Social media and the workplace: “could loose lips cost you a pink slip?”
Letter to the Editor

Social media and the workplace: “could loose lips cost you a pink slip?”

Peter Kalina

Department of Radiology, Mayo Clinic, Rochester, MN, USA

Correspondence to: Peter Kalina, MD, MBA, FACR. Professor of Radiology, Mayo Clinic, Rochester, MN, USA. Email:

Received: 19 March 2020; Accepted: 30 March 2020; Published: 25 June 2020.

doi: 10.21037/jhmhp.2020.03.05

Two recent articles in The Economist (1,2) ask some intriguing questions, and provide for interesting debate. Should we have free speech at work? What about outside of work? Do organizations have a right to silence their employees? Can you be fired for posting an opinion on Twitter? How about just clicking “like” on somebody else’s controversial Facebook post? Surprisingly, and unfortunately, the answer is often; “yes.” Employees have been fired based on their social media content.

Understandably, companies worry about what their employees say and write—at work and outside the office —even when their posts are unrelated to work. With a quick click, social media broadcasts our thoughts and controversial opinions far beyond their origins at the neighborhood pub. Some colleagues and companies may not approve of the content. Anyone who’s offended can easily retaliate. Some companies spell out expectations in codes of conduct and social medial policies. General Motors’ 12-page policy (3) polices workers’ speech—even when they’re not at work; “your online communications will not be excused merely because they occurred outside of work hours or off GM premises.” [Mayo Clinic has a social media policy (4). Please note that this letter does not refer to those guidelines, which can be found at].

The Economist articles’ author’s concede that organizations can’t be blamed for looking out for their self-interest. They need to promote and protect their brand and their reputation. Sometimes this may require punishing workers who “speak out.” We know all too well that “the ship must continue moving forward,” and that for some organizations, “the ship is more important than the people moving it.” Though it’s not necessarily in an institution’s best interest to allow free expression of opinion, it is in society’s best interest. While free speech is a cornerstone of our democracy, too often workers are made to tone down their rhetoric and keep their thoughts to themselves.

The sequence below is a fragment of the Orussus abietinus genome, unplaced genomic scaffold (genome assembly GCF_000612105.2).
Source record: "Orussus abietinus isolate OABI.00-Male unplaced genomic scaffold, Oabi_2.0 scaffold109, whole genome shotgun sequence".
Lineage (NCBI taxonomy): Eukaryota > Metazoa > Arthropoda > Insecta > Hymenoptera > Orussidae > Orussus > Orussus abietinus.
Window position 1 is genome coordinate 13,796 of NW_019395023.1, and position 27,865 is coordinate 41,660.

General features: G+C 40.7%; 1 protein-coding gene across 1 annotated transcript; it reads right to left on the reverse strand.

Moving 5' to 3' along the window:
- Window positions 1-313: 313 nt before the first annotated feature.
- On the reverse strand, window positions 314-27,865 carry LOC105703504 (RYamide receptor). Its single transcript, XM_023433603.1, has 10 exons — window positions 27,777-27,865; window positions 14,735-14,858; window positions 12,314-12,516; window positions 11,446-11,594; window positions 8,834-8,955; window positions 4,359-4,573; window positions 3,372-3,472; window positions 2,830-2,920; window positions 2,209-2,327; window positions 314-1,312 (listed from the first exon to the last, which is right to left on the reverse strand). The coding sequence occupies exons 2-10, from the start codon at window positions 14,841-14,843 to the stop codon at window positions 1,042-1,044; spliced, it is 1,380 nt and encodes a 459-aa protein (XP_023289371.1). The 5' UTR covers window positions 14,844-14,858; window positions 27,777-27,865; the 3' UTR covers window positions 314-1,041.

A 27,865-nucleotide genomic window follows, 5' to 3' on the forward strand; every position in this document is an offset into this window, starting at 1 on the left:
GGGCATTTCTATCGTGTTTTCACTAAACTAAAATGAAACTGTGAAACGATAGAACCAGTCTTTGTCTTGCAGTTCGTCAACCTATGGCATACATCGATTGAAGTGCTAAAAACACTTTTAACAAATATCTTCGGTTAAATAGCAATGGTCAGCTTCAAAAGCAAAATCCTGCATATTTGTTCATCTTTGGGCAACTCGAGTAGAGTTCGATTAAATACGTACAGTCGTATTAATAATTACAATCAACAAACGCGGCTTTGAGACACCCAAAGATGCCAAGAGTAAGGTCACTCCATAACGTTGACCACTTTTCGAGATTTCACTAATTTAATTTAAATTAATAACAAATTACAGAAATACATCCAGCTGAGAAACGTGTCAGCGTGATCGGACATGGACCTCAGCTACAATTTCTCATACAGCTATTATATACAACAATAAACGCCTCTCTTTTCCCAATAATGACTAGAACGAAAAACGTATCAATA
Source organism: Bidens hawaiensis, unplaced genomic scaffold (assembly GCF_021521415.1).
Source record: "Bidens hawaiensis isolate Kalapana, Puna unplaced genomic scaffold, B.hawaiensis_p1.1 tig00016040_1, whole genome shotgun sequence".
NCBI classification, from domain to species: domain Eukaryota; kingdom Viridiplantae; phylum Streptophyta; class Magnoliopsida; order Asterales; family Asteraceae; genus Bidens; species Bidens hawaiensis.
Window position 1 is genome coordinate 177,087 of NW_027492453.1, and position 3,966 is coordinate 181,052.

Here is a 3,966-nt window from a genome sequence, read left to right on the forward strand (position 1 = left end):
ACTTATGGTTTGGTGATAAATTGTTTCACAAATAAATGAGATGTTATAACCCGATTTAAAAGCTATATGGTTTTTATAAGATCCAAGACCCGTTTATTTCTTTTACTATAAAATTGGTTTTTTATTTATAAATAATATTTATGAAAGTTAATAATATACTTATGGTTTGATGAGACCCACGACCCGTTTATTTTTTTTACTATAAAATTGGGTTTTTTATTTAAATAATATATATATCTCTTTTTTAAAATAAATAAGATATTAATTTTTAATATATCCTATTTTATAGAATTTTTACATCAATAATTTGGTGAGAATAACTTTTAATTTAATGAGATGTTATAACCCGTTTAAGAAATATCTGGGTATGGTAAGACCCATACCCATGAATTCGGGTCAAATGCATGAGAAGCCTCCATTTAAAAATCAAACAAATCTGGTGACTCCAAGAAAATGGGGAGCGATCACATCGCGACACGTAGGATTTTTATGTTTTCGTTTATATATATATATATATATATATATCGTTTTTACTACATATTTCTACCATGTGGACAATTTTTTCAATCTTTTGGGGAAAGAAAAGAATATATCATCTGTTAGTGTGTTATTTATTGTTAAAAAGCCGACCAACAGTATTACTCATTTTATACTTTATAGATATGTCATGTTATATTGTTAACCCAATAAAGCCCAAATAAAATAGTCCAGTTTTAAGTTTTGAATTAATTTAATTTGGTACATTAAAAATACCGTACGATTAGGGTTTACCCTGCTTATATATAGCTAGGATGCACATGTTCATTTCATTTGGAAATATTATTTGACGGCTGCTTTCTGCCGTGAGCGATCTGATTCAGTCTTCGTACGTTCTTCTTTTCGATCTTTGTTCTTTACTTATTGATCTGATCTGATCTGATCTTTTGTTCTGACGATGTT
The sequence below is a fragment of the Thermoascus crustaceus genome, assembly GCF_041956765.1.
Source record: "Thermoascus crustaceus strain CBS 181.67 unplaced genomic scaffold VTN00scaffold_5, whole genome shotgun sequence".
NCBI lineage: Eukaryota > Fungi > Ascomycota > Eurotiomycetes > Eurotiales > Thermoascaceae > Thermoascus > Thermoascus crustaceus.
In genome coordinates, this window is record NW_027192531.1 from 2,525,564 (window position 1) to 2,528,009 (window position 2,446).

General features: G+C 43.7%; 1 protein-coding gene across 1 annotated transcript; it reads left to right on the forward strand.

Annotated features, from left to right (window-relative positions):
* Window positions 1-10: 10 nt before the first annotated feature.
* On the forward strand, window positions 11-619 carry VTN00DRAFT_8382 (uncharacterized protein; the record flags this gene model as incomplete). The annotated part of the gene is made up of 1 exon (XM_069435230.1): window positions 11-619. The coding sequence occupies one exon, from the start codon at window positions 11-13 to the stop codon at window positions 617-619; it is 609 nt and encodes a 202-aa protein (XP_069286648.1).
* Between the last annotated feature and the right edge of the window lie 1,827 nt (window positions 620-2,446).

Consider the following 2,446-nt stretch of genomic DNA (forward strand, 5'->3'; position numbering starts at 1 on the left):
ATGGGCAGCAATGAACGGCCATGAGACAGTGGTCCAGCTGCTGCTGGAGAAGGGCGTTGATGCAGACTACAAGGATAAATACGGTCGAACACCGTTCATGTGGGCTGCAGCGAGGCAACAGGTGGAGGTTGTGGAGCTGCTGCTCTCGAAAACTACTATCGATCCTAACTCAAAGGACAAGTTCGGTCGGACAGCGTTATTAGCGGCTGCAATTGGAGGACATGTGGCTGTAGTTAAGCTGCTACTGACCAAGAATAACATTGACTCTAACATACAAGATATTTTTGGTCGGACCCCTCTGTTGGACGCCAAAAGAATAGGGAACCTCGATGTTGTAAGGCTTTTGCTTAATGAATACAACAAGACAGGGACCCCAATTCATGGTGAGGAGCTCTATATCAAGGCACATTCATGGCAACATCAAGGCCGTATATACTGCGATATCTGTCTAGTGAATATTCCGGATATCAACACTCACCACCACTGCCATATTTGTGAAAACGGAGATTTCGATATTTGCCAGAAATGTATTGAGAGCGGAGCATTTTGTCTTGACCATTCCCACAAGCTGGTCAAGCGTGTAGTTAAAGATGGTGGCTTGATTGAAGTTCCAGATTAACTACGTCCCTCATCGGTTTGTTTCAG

Most employees probably have very little protection against punitive employers. Laws that exist to protect our religious freedoms do not extend to other views. In fact, employees and employers are often unsure which views are acceptable; and which are not. While most would argue that it’s not fair to fire someone for speaking their mind, we can all agree that there are major differences between offending and harassing. One must be careful not to cross that line.

There also needs to be a distinction between what we do at work and outside of work. The articles suggest that speech is like a dress code. Companies can demand their employees look the part while at work. Perhaps it’s ok that they restrict what employees say there, provided they do so clearly, transparently, and consistently. After people go home, though, they should be able to express their opinions freely; just as they are free to change into their ripped jeans and favorite old T-shirt.

Ideally, in the absence of subjectivity and bias, nobody should be treated differently at work or passed up for positions or promotions for (legal and non-harassing) activities outside of work. Employers will argue they need to restrict the expression of certain views to create inclusive workplaces, protect employees from hostility, and protect themselves from litigation (and bad press!). Is firing or reprimanding someone with views different from “the norm” the opposite of inclusivity?

Social media is a huge part of our culture. Culture is a huge part of our workplaces. To enhance employee wellness, our work and non-work spaces should be segregated. We should be able to “bring our whole selves to work” and embrace our different viewpoints at work. If we can’t express ourselves freely outside of work, where can we do so?


Funding: None.


Provenance and Peer Review: This article was a standard submission to the journal. The article was sent for external peer review.

Conflicts of Interest: The author has completed the ICMJE uniform disclosure form (available at The author has no conflicts of interest to declare.

Ethical Statement: The author is accountable for all aspects of the work in ensuring that questions related to the accuracy or integrity of any part of the work are appropriately investigated and resolved.

Open Access Statement: This is an Open Access article distributed in accordance with the Creative Commons Attribution-NonCommercial-NoDerivs 4.0 International License (CC BY-NC-ND 4.0), which permits the non-commercial replication and distribution of the article with the strict proviso that no changes or edits are made and the original work is properly cited (including links to both the formal publication through the relevant DOI and the license). See:


  1. Working nine to five. The Economist (February 27, 2020). P10.
  2. None of your business. The Economist (February 27, 2020). P47.
  3. Social Media Policy. General Motors. Available online:
  4. Mayo Clinic Social Media Guidelines. Available online:
doi: 10.21037/jhmhp.2020.03.05
Cite this article as: Kalina P. Social media and the workplace: “could loose lips cost you a pink slip?”. J Hosp Manag Health Policy 2020;4:18.

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